The train of thoughts was flagged off by a picture of the recent flood in Manila, Philippines. Its speed picked up with a story of a robber praying with his victim in the US. A dialogue with tertiary students by Singapore Minister Mentor Mr Lee Kuan Yew loaded it with more purposes. On its way, it took a slight turn and picked up a story that I had been wanting to write for a while. It reached the penultimate stop in my previous post. And now here we are, chronicling the journey of this particular series of thoughts on parenting.
Game for a ride on the J-Train?
While hopping through blogs recently after the Typhoon Ondoy had wreaked havoc in Manila, a particular picture captured my imagination. It shows a well-dressed middle-aged woman carrying her handbag on top of her head wading through chest-deep flood waters. "Unpredictability" was the word that sprung up from the contrast reflected in the picture. With the recent spates of natural disasters, it does seem Mother Nature has run out of patience, striking readily anywhere, anytime, and anyhow - ready or not.
Not so long ago, if we were caught in such a predicament and need to start over, we have the comfort and assurance that our insurances or savings and investment in financial institutions will kick-start our recovery when we need it. But during an age when long-established major banks, insurance and financial institutions, and even a country can go bankrupt, the safety net provided by our finances suddenly seems loose, and with it, our economies.
In my non-professional, non-economist opinion, our economies have evolved too far away from the supply and demand of our basic needs, and weighed too heavily on a financial system that is too sensitive to sentiments and opinions. The greater the influences of human factors are in our economies, the more fragile and unpredictable it is. And much like the wraths of Mother Nature, it does seem it can falter and crumble anywhere, anytime and anyhow - ready or not. And not so long ago, it did. And it seems a certain Mr Smith was not ready.
Have you heard about the praying robber? In short - Mr Smith was unemployed, has a family to support, decided to rob a bank, ended up praying together with his victim, gave up his gun, ran off with a cell phone and $20, and later turned himself in after being convinced by his mother, who saw a surveillance video showing his face on TV.
What struck me with that piece of news was that - my son could be Mr Smith in the future!
On the face of these few facts, I'll make a few assumptions. I assume Mrs Smith had raised her boy much like I'm raising my children - with a similar set of moral values and righteous characteristics that would make them grow up to be responsible members of the society (he did own up to his wrongdoings). I also assume and am quite sure that Mr Smith had struggled and failed to refrain himself from stepping into the world of crime as a solution to his financial problems (he seemed nice, as a robber).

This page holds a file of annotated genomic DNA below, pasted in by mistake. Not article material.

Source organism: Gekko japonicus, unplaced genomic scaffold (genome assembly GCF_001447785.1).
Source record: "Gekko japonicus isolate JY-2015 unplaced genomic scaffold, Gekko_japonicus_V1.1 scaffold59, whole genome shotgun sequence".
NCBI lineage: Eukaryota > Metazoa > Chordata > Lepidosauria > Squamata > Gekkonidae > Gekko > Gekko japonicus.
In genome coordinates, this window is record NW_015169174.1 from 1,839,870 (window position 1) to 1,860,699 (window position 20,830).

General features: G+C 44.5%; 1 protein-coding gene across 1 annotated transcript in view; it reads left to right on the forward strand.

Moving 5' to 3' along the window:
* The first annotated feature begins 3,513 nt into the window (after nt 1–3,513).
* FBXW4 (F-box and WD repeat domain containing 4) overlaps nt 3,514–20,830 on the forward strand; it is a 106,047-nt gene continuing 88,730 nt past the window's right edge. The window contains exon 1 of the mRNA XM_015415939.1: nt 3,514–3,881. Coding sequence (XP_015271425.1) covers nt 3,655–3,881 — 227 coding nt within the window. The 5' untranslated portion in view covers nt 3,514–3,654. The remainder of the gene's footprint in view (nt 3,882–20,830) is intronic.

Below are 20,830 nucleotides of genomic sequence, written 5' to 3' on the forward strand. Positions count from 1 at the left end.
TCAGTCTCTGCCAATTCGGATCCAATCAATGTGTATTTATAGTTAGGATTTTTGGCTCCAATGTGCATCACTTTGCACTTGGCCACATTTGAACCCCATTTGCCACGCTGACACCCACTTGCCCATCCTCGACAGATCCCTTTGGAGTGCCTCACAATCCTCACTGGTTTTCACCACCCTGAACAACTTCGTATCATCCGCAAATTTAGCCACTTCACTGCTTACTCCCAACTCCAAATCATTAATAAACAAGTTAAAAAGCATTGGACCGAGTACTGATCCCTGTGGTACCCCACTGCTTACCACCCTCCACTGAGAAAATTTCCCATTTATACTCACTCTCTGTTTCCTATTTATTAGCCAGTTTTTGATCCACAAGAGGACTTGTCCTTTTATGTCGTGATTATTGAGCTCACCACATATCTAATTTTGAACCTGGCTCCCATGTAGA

Mr Smith had erred, just as my children will make mistakes of various degree in the future. He is big enough to raise his hand and admit his misdemeanours; and I hope if my children do make a mistake in the future, they'll be responsible enough to do the same. In some ways, Mr Smith is the intended result of our parenting, except he had decided to rob.
How do I prevent my children from following the criminal footsteps of Mr Smith if they were faced with the same financial destitute? How should Mrs Smith have brought up her son differently to avoid his misdeeds? Given the fragility and unpredictability of our economies (my assumption), how should we prepare our children to face any possible financial destitute in the future mentally? It's one thing to describe the pain of a tooth being pulled out, without any painkillers, and another to actually go through the pain physically.
Perhaps we should not be too protective of our children from hardship. Or perhaps we should lead our families to a lifestyle of modesty bordering on hardship, even though our income allows us to enjoy better things in life. Perhaps companionship with hardship during childhood will strengthen the wall of resistance against any desire to take the easy way out of any financial difficulties in their future. Should we, as parents, forgo these "better things in life" and make these sacrifices to better prepare our children for any possibilities in their financial future?
Minister Mentor Mr Lee of Singapore certainly thinks so, as he had revealed during a recent dialogue with tertiary students. He and his wife refused to move into the official prime minister residence for the sake of their children. In absolute terms, him living it down was probably still many, many levels above us. But in relative terms, he did live it down for the sake of his children.
I'm sure, as parents, we all try to give the best to our children - better food, better clothes, better quality of life, piano lessons, art courses, ballet classes, etc, etc, as far as our income can afford. And at times, we even pay for them with our future income. That's how much we love our children. And I assume that's what Mrs Smith did too.
But, as parents, are we missing something?